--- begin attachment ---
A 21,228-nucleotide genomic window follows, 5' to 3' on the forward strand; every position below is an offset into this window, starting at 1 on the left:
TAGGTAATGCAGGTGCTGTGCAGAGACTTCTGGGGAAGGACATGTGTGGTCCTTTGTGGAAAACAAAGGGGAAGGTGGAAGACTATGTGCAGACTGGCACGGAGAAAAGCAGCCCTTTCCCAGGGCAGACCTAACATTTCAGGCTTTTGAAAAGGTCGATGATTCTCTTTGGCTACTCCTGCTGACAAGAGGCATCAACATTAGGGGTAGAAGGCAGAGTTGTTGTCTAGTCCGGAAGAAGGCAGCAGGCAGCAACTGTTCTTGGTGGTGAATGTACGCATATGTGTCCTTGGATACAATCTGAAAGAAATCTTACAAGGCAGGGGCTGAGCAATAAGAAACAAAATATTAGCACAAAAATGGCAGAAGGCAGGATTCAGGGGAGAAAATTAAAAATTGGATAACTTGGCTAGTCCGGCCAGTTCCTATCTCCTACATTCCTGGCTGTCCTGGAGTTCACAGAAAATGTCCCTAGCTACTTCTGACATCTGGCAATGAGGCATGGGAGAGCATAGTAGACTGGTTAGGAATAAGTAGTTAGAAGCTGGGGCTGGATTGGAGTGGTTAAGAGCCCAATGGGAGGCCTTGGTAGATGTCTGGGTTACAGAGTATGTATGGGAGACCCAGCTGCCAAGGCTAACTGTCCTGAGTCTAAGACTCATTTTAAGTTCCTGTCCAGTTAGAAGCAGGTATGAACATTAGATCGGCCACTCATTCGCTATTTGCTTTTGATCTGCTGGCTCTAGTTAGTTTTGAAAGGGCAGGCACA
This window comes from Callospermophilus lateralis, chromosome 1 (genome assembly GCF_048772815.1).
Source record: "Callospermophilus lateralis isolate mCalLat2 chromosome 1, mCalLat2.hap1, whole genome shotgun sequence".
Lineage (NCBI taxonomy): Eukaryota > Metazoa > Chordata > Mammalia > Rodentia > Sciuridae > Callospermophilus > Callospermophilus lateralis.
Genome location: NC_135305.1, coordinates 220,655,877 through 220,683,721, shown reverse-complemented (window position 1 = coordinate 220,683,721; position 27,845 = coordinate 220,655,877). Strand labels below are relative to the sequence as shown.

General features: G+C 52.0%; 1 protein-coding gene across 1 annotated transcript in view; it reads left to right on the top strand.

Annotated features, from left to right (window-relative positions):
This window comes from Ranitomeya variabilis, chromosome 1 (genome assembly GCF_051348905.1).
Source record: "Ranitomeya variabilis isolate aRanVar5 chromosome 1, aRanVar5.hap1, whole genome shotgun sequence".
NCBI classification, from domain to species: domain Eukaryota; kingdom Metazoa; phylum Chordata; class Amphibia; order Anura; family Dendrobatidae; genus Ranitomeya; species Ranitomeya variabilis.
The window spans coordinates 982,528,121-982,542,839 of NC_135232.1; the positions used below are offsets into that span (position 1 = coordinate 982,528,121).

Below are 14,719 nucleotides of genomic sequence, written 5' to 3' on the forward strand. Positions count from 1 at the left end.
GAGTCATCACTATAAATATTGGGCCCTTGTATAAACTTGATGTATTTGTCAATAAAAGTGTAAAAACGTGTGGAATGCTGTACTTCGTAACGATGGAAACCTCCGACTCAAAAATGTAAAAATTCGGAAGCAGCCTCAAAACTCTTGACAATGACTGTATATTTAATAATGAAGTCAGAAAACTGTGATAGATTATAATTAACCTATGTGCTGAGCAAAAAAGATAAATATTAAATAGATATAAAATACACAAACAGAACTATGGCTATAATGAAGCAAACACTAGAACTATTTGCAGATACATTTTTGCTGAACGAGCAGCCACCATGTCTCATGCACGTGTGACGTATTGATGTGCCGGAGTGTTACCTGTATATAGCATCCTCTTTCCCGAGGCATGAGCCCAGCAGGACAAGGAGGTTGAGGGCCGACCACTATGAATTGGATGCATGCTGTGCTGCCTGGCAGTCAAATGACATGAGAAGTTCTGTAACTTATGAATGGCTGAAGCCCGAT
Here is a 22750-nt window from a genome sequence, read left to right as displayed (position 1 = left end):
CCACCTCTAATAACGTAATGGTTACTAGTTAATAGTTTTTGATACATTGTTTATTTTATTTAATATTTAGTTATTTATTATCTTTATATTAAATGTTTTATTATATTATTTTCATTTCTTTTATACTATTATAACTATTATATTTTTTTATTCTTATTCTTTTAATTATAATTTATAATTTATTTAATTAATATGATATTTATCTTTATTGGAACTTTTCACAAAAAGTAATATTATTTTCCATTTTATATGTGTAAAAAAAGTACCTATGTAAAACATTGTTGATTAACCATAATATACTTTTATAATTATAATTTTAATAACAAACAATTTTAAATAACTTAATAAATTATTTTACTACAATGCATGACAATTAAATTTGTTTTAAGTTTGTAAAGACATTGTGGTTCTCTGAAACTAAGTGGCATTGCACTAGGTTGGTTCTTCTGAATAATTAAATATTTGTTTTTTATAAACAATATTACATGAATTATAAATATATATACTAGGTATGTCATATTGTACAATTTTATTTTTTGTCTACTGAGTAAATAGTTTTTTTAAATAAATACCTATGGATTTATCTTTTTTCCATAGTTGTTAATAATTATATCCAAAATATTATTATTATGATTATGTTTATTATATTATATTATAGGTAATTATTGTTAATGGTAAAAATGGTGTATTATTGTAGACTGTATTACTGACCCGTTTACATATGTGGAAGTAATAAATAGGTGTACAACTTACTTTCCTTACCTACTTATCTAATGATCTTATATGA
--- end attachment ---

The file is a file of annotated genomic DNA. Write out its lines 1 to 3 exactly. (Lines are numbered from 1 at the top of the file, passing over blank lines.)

A 21,228-nucleotide genomic window follows, 5' to 3' on the forward strand; every position below is an offset into this window, starting at 1 on the left:
TAGGTAATGCAGGTGCTGTGCAGAGACTTCTGGGGAAGGACATGTGTGGTCCTTTGTGGAAAACAAAGGGGAAGGTGGAAGACTATGTGCAGACTGGCACGGAGAAAAGCAGCCCTTTCCCAGGGCAGACCTAACATTTCAGGCTTTTGAAAAGGTCGATGATTCTCTTTGGCTACTCCTGCTGACAAGAGGCATCAACATTAGGGGTAGAAGGCAGAGTTGTTGTCTAGTCCGGAAGAAGGCAGCAGGCAGCAACTGTTCTTGGTGGTGAATGTACGCATATGTGTCCTTGGATACAATCTGAAAGAAATCTTACAAGGCAGGGGCTGAGCAATAAGAAACAAAATATTAGCACAAAAATGGCAGAAGGCAGGATTCAGGGGAGAAAATTAAAAATTGGATAACTTGGCTAGTCCGGCCAGTTCCTATCTCCTACATTCCTGGCTGTCCTGGAGTTCACAGAAAATGTCCCTAGCTACTTCTGACATCTGGCAATGAGGCATGGGAGAGCATAGTAGACTGGTTAGGAATAAGTAGTTAGAAGCTGGGGCTGGATTGGAGTGGTTAAGAGCCCAATGGGAGGCCTTGGTAGATGTCTGGGTTACAGAGTATGTATGGGAGACCCAGCTGCCAAGGCTAACTGTCCTGAGTCTAAGACTCATTTTAAGTTCCTGTCCAGTTAGAAGCAGGTATGAACATTAGATCGGCCACTCATTCGCTATTTGCTTTTGATCTGCTGGCTCTAGTTAGTTTTGAAAGGGCAGGCACA
This window comes from Callospermophilus lateralis, chromosome 1 (genome assembly GCF_048772815.1).